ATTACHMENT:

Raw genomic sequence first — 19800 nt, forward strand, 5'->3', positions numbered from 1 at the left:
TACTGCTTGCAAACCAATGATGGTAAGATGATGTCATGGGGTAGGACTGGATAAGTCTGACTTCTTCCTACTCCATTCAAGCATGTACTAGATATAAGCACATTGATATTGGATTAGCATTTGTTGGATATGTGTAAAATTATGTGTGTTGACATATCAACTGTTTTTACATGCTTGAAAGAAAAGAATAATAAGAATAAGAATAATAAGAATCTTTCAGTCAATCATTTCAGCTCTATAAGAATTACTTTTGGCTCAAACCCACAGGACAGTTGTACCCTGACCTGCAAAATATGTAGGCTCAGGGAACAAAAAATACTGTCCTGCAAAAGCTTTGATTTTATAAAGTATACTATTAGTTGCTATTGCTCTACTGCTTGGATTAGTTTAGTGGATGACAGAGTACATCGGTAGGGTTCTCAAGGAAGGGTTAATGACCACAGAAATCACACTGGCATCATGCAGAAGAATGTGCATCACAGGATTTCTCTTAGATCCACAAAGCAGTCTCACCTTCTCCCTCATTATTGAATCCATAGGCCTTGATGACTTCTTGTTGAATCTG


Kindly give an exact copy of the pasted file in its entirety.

Raw genomic sequence first — 19800 nt, forward strand, 5'->3', positions numbered from 1 at the left:
TACTGCTTGCAAACCAATGATGGTAAGATGATGTCATGGGGTAGGACTGGATAAGTCTGACTTCTTCCTACTCCATTCAAGCATGTACTAGATATAAGCACATTGATATTGGATTAGCATTTGTTGGATATGTGTAAAATTATGTGTGTTGACATATCAACTGTTTTTACATGCTTGAAAGAAAAGAATAATAAGAATAAGAATAATAAGAATCTTTCAGTCAATCATTTCAGCTCTATAAGAATTACTTTTGGCTCAAACCCACAGGACAGTTGTACCCTGACCTGCAAAATATGTAGGCTCAGGGAACAAAAAATACTGTCCTGCAAAAGCTTTGATTTTATAAAGTATACTATTAGTTGCTATTGCTCTACTGCTTGGATTAGTTTAGTGGATGACAGAGTACATCGGTAGGGTTCTCAAGGAAGGGTTAATGACCACAGAAATCACACTGGCATCATGCAGAAGAATGTGCATCACAGGATTTCTCTTAGATCCACAAAGCAGTCTCACCTTCTCCCTCATTATTGAATCCATAGGCCTTGATGACTTCTTGTTGAATCTG